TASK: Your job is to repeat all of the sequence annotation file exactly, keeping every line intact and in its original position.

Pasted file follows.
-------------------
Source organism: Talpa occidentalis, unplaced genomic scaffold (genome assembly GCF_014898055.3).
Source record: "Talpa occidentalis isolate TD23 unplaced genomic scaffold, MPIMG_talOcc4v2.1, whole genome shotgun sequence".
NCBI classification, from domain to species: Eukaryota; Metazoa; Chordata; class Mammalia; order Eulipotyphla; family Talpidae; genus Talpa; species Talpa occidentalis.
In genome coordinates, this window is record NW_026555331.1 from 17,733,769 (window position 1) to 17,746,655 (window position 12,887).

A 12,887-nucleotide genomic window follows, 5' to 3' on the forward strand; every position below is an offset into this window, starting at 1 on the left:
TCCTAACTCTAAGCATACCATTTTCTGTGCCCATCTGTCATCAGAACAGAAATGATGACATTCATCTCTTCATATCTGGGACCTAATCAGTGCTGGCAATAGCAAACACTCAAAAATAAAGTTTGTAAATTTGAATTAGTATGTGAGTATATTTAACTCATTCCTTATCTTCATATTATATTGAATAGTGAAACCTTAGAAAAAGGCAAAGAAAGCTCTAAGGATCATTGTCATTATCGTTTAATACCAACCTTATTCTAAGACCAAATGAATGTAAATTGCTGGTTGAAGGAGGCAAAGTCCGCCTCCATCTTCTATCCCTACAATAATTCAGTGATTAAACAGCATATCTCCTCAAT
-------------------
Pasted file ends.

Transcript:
Source organism: Talpa occidentalis, unplaced genomic scaffold (genome assembly GCF_014898055.3).
Source record: "Talpa occidentalis isolate TD23 unplaced genomic scaffold, MPIMG_talOcc4v2.1, whole genome shotgun sequence".
NCBI classification, from domain to species: Eukaryota; Metazoa; Chordata; class Mammalia; order Eulipotyphla; family Talpidae; genus Talpa; species Talpa occidentalis.
In genome coordinates, this window is record NW_026555331.1 from 17,733,769 (window position 1) to 17,746,655 (window position 12,887).

A 12,887-nucleotide genomic window follows, 5' to 3' on the forward strand; every position below is an offset into this window, starting at 1 on the left:
TCCTAACTCTAAGCATACCATTTTCTGTGCCCATCTGTCATCAGAACAGAAATGATGACATTCATCTCTTCATATCTGGGACCTAATCAGTGCTGGCAATAGCAAACACTCAAAAATAAAGTTTGTAAATTTGAATTAGTATGTGAGTATATTTAACTCATTCCTTATCTTCATATTATATTGAATAGTGAAACCTTAGAAAAAGGCAAAGAAAGCTCTAAGGATCATTGTCATTATCGTTTAATACCAACCTTATTCTAAGACCAAATGAATGTAAATTGCTGGTTGAAGGAGGCAAAGTCCGCCTCCATCTTCTATCCCTACAATAATTCAGTGATTAAACAGCATATCTCCTCAAT